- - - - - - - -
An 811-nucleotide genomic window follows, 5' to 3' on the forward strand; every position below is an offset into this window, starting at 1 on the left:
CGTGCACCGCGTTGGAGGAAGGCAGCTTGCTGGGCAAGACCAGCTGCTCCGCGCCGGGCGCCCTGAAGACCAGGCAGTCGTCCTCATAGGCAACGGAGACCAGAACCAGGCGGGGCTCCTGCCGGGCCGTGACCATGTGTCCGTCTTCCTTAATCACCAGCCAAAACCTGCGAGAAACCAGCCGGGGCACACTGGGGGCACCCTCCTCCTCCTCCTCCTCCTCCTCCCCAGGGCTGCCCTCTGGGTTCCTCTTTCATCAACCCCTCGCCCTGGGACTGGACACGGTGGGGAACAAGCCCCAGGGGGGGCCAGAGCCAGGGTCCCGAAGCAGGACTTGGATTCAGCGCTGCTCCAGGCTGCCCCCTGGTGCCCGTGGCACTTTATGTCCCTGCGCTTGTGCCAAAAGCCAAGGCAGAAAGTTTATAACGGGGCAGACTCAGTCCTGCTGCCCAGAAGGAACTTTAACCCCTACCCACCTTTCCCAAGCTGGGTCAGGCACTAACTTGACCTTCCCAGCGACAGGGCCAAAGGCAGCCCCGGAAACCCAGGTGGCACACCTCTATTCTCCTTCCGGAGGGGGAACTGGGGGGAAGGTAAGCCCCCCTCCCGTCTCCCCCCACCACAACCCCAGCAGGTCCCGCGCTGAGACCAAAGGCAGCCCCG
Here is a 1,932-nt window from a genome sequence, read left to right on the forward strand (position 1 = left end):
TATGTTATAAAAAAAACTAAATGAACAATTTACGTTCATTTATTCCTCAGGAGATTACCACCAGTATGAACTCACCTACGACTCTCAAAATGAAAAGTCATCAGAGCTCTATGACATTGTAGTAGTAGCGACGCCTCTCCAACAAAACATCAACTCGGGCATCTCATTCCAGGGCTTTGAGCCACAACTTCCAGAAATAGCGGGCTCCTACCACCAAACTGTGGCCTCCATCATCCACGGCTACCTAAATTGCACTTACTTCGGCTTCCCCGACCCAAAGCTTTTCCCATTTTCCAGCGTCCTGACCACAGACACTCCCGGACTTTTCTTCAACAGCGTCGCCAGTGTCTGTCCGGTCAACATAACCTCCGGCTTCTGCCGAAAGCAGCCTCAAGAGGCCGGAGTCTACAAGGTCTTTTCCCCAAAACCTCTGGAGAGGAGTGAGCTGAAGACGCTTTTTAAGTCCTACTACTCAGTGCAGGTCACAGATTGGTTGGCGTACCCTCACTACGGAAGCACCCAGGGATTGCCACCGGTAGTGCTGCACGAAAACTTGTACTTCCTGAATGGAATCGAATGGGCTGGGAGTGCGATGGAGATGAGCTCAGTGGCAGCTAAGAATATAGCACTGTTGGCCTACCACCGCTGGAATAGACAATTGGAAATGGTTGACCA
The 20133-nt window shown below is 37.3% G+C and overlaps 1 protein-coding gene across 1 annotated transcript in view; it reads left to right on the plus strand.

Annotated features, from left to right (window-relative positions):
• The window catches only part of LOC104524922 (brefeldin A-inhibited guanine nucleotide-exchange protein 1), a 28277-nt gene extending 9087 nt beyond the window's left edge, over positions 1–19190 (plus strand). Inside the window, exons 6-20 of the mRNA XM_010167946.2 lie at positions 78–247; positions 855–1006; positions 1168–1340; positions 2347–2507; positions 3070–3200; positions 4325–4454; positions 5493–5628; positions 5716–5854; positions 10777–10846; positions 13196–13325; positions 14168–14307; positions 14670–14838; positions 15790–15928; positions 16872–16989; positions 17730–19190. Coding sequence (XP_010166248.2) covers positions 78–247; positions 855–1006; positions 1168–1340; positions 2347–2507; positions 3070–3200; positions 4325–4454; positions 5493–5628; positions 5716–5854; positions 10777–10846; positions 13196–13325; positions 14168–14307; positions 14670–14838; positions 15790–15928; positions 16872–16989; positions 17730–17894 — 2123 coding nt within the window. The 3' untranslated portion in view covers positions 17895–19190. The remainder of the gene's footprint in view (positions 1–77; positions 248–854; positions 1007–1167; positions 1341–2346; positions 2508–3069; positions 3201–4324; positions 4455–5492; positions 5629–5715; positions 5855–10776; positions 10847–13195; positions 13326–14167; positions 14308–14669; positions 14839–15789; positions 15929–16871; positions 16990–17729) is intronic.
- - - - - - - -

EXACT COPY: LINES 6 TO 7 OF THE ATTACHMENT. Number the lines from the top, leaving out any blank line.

Annotated features, from left to right (window-relative positions):
• The window catches only part of LOC104524922 (brefeldin A-inhibited guanine nucleotide-exchange protein 1), a 28277-nt gene extending 9087 nt beyond the window's left edge, over positions 1–19190 (plus strand). Inside the window, exons 6-20 of the mRNA XM_010167946.2 lie at positions 78–247; positions 855–1006; positions 1168–1340; positions 2347–2507; positions 3070–3200; positions 4325–4454; positions 5493–5628; positions 5716–5854; positions 10777–10846; positions 13196–13325; positions 14168–14307; positions 14670–14838; positions 15790–15928; positions 16872–16989; positions 17730–19190. Coding sequence (XP_010166248.2) covers positions 78–247; positions 855–1006; positions 1168–1340; positions 2347–2507; positions 3070–3200; positions 4325–4454; positions 5493–5628; positions 5716–5854; positions 10777–10846; positions 13196–13325; positions 14168–14307; positions 14670–14838; positions 15790–15928; positions 16872–16989; positions 17730–17894 — 2123 coding nt within the window. The 3' untranslated portion in view covers positions 17895–19190. The remainder of the gene's footprint in view (positions 1–77; positions 248–854; positions 1007–1167; positions 1341–2346; positions 2508–3069; positions 3201–4324; positions 4455–5492; positions 5629–5715; positions 5855–10776; positions 10847–13195; positions 13326–14167; positions 14308–14669; positions 14839–15789; positions 15929–16871; positions 16990–17729) is intronic.